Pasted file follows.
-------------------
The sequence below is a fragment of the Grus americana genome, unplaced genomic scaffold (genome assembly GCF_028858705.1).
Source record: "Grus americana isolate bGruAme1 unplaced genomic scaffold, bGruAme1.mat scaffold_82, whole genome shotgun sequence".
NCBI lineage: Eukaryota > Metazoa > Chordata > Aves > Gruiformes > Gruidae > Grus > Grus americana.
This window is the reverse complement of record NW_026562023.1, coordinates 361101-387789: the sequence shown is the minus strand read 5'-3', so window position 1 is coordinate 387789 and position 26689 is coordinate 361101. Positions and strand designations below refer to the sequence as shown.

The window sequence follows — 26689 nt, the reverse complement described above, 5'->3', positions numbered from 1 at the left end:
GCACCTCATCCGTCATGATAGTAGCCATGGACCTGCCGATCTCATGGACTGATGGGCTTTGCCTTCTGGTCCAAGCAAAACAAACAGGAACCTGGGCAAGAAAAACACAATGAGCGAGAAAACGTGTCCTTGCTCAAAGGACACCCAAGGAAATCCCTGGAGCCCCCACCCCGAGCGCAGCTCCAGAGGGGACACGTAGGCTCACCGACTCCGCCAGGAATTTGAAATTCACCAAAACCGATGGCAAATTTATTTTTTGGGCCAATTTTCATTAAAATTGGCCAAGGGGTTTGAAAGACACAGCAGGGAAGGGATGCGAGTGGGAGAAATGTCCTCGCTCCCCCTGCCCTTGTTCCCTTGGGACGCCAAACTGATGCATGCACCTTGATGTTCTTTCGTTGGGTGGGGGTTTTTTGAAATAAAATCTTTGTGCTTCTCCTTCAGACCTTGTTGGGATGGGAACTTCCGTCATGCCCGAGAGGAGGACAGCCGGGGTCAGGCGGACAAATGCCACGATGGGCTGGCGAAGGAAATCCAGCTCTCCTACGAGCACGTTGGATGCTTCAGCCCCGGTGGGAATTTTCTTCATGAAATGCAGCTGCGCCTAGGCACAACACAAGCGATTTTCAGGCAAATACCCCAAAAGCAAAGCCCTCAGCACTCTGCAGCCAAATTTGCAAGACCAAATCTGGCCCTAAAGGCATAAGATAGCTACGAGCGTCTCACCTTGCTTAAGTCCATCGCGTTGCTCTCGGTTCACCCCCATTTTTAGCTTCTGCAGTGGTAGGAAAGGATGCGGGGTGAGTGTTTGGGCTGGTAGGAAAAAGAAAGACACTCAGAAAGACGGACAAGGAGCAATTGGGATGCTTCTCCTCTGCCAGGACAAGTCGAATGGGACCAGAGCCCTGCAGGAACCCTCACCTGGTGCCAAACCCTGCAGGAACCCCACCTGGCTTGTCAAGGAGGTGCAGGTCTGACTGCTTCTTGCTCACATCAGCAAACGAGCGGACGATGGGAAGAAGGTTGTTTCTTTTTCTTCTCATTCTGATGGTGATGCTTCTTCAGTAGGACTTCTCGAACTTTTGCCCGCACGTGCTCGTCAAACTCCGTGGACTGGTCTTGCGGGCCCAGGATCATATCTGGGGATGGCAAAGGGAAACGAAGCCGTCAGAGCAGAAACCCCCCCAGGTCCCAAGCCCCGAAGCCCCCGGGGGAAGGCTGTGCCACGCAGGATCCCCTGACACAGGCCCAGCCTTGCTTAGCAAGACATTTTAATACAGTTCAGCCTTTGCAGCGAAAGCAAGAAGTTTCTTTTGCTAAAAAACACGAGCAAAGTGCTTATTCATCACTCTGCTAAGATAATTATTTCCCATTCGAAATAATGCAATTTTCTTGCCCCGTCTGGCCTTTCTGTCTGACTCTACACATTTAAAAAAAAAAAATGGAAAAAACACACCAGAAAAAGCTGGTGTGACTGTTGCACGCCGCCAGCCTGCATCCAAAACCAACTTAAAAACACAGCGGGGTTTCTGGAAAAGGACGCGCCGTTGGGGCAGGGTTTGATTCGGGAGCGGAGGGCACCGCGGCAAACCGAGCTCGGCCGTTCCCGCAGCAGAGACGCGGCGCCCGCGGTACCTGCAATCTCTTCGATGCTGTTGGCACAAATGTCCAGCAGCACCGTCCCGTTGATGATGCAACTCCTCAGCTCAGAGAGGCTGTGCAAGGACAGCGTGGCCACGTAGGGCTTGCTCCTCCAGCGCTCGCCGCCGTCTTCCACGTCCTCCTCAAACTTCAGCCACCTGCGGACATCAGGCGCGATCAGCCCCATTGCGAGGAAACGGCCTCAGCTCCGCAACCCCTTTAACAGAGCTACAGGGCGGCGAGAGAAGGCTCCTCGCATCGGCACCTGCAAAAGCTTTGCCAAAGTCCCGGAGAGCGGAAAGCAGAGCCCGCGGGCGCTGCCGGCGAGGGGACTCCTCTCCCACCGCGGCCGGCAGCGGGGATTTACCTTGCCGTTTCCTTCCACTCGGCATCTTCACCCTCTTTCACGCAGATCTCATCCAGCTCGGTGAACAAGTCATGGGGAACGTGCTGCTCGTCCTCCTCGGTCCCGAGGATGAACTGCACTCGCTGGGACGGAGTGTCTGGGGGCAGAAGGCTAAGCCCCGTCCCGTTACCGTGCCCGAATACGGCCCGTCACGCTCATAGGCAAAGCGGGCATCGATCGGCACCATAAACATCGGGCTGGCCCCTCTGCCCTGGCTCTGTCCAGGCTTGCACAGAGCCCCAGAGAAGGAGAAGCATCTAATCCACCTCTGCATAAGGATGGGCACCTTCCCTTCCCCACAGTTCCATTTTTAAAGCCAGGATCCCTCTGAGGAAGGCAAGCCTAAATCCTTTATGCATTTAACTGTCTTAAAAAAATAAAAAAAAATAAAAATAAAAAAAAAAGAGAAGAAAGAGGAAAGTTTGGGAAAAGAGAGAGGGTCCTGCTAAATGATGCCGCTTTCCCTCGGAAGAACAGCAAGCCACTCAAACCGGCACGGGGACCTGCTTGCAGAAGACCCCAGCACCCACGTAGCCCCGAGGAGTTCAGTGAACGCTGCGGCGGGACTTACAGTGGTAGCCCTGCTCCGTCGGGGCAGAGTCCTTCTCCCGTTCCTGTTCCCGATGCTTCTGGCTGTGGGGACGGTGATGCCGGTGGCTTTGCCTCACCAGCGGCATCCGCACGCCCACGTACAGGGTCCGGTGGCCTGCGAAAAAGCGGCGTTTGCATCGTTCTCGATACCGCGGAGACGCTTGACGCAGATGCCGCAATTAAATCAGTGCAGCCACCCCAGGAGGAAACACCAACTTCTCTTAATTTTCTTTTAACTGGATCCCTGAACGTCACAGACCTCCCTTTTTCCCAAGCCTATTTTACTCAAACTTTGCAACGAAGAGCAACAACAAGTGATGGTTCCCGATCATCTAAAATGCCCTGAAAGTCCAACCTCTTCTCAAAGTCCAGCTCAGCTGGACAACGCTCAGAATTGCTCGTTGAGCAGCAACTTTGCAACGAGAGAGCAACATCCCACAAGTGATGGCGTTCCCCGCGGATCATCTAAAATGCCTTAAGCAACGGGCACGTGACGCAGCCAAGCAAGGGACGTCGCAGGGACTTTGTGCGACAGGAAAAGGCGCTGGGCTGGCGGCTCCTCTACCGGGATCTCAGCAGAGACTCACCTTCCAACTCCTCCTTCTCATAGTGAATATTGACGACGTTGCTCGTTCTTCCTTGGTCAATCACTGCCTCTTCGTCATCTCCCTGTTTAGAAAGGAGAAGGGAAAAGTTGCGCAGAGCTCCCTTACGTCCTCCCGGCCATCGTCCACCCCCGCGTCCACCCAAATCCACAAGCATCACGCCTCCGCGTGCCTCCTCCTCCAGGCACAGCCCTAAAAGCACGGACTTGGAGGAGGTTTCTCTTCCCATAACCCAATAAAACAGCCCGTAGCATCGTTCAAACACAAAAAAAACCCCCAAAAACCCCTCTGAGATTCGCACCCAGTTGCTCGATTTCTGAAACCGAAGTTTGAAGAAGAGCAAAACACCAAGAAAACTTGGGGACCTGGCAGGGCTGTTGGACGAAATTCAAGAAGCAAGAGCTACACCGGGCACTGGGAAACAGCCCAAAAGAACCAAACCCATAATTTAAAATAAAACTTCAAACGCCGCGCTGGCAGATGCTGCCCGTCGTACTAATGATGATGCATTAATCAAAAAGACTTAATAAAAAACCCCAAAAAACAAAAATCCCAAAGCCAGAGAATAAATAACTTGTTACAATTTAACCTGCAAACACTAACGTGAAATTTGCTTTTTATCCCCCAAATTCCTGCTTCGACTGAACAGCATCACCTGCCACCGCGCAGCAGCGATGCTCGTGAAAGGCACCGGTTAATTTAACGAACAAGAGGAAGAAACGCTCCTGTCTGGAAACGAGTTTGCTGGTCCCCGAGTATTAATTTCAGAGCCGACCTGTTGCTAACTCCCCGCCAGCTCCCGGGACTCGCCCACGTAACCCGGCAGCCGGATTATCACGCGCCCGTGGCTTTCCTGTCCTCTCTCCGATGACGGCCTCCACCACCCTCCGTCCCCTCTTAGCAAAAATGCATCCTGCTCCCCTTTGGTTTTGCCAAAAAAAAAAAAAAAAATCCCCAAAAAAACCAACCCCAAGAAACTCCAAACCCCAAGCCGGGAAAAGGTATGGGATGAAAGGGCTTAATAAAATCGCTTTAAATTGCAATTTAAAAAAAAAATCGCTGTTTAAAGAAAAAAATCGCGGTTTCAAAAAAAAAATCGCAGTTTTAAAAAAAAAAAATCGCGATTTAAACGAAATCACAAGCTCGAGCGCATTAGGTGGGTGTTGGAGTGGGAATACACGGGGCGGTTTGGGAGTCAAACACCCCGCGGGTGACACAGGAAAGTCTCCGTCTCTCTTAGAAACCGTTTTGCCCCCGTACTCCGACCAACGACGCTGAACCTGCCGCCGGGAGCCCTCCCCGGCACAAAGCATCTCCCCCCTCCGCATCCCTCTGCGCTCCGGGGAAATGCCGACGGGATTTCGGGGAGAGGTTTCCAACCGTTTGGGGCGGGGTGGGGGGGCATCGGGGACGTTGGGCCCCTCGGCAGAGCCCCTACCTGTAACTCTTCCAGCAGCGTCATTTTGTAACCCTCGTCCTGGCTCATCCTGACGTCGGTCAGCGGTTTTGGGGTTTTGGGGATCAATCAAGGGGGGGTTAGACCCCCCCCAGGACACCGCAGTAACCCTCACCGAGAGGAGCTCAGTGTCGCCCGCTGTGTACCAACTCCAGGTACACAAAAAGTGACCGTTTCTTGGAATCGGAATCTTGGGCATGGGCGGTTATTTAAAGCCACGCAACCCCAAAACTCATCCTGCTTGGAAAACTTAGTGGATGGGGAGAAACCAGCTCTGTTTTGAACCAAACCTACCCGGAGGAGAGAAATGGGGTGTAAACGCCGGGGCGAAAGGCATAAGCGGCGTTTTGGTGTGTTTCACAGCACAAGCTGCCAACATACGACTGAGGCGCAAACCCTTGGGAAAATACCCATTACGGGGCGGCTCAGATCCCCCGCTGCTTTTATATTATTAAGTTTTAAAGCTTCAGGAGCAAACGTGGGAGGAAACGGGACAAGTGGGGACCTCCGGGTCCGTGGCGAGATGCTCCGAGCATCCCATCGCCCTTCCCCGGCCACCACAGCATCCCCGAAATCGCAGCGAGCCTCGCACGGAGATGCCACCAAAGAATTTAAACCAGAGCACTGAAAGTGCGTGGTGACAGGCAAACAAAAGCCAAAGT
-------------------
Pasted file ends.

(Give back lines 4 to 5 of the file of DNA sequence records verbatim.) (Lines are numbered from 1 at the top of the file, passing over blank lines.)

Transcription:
This window is the reverse complement of record NW_026562023.1, coordinates 361101-387789: the sequence shown is the minus strand read 5'-3', so window position 1 is coordinate 387789 and position 26689 is coordinate 361101. Positions and strand designations below refer to the sequence as shown.

The window sequence follows — 26689 nt, the reverse complement described above, 5'->3', positions numbered from 1 at the left end: